Wednesday, April 16, 2014

Toxic Hitchhikers - Parasites from War Zones

The parasites and diseases of Southeast Asia—most of which are unknown to American physicians—have long worried Vietnam Veterans of America. VVA first expressed concern in 1981, led by Lynda Van Devanter. VVA continued pushing the VA on this issue. Then, in 1999, George Duggins, who served as president from 1997-2001, worked with Bob Maras, who chaired the Veterans Affairs Committee, to convince the VA Undersecretary for Health to incorporate these concerns into a curriculum on parasites and diseases of Southeast Asia as part of the VA’s Veterans Health Initiative. In this article, health writer Claudia Gary examines the dangers to which American men and women serving in Indochina and the Middle East may have been unwittingly exposed.
Veterans of all wars must contend with exotic parasites. These insidious stowaways find human hosts through soil, water, food, or airborne “vectors”—insects such as mosquitoes and sand flies. Although the parasites may be hidden, they can be detected. In some cases, once they are, a cure can be quick and uncomplicated. In other cases, treatment takes time. In still others, the years without detection can create a tragedy.
Parasitic infections are one focus of Tropical Medicine (also called Travel Medicine), an Infectious Disease subspecialty with a history intertwined with war and colonization. Some of these infections—such as leishmaniasis, lymphatic filariasis, schistosomiasis, and soil-transmitted helminth infections—are termed “neglected tropical diseases.”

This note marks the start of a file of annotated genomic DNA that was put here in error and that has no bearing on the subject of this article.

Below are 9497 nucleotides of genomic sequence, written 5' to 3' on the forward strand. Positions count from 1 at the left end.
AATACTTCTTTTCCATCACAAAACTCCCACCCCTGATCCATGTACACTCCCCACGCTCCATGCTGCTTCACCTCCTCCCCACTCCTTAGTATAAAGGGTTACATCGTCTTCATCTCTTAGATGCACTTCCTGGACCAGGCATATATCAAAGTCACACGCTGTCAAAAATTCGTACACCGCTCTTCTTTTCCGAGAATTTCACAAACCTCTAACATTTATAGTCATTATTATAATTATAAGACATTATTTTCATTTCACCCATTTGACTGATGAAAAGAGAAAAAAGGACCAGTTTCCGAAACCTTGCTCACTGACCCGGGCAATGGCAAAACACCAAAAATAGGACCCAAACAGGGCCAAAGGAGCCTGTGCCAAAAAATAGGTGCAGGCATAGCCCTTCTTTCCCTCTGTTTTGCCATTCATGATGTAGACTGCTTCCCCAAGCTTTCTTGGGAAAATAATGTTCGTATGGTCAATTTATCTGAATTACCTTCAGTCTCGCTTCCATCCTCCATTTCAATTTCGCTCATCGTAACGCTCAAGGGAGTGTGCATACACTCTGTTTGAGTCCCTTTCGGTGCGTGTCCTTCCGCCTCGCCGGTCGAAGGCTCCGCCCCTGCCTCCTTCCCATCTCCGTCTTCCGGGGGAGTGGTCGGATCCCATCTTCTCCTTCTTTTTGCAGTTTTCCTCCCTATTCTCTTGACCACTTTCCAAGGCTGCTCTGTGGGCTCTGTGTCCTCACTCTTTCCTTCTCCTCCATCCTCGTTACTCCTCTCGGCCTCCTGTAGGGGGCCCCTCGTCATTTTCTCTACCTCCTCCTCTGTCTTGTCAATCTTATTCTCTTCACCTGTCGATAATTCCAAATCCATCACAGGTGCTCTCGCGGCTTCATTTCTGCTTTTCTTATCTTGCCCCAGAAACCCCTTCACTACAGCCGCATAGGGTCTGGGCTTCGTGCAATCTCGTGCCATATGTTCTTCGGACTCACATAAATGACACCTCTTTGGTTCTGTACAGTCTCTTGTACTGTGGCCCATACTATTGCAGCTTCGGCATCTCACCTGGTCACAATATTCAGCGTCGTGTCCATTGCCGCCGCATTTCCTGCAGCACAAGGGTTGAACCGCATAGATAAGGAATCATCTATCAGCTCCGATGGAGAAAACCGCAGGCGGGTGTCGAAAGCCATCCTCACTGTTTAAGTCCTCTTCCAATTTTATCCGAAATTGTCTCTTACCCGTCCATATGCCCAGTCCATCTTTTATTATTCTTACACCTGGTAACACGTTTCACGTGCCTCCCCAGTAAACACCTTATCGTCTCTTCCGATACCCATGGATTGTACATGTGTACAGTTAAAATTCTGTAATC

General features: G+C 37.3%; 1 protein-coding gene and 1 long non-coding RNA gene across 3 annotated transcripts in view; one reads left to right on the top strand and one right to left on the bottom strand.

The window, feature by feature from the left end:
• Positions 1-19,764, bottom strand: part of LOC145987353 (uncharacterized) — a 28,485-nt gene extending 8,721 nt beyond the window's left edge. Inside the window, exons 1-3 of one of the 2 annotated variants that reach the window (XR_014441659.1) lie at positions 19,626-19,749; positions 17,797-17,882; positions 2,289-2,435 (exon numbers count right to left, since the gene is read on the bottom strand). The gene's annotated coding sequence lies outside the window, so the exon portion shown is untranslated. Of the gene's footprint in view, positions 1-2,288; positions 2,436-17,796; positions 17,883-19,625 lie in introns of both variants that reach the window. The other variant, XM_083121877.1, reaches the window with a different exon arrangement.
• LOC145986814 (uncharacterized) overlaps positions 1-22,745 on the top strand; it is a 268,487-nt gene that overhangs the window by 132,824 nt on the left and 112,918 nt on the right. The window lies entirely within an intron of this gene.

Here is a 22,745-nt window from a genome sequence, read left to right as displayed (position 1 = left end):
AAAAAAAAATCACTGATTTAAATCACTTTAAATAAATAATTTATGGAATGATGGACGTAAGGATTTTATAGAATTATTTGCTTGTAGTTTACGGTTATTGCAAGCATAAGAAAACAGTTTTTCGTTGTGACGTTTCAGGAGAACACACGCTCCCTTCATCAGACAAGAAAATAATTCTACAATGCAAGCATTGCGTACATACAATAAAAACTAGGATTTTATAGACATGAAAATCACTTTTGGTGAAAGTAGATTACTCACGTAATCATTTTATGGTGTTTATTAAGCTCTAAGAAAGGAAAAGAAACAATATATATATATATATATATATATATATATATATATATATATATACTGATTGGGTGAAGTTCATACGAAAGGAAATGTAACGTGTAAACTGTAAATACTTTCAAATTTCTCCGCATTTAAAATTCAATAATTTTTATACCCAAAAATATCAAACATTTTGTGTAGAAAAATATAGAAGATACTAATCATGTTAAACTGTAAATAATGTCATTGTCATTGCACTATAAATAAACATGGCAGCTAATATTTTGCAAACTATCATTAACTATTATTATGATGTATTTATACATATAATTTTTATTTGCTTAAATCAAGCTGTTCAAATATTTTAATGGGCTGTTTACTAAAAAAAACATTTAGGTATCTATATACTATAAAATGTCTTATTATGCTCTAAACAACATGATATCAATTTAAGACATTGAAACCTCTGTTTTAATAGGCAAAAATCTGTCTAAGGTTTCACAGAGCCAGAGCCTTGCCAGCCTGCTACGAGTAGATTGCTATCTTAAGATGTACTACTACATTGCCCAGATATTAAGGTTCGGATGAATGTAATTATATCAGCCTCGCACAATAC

Dr. Daniel S. Caplivski, director of the Travel Medicine program at New York’s Mount Sinai Medical Center, explained that the “neglected” status of many parasitic infections is largely a result of history and economics. “There was a certain amount of investment in treatment and cures when British colonials were getting sick,” Caplivski said. “That’s where Tropical Medicine was born, and that’s where a lot of our knowledge came from. Over the last one hundred years we’ve had limited advances in research and treatment.”
Two of the most devastating and lasting parasitic infections Vietnam veterans have suffered are those caused by mosquito-borne filarial worms and by foodborne liver flukes (Opisthorchis viverrini). Lymphatic filariasis, while generally not fatal, can be disfiguring and debilitating. Liver fluke infection, on the other hand, can go virtually undetected for decades and then cause a deadly cancer, cholangiocarcinoma.

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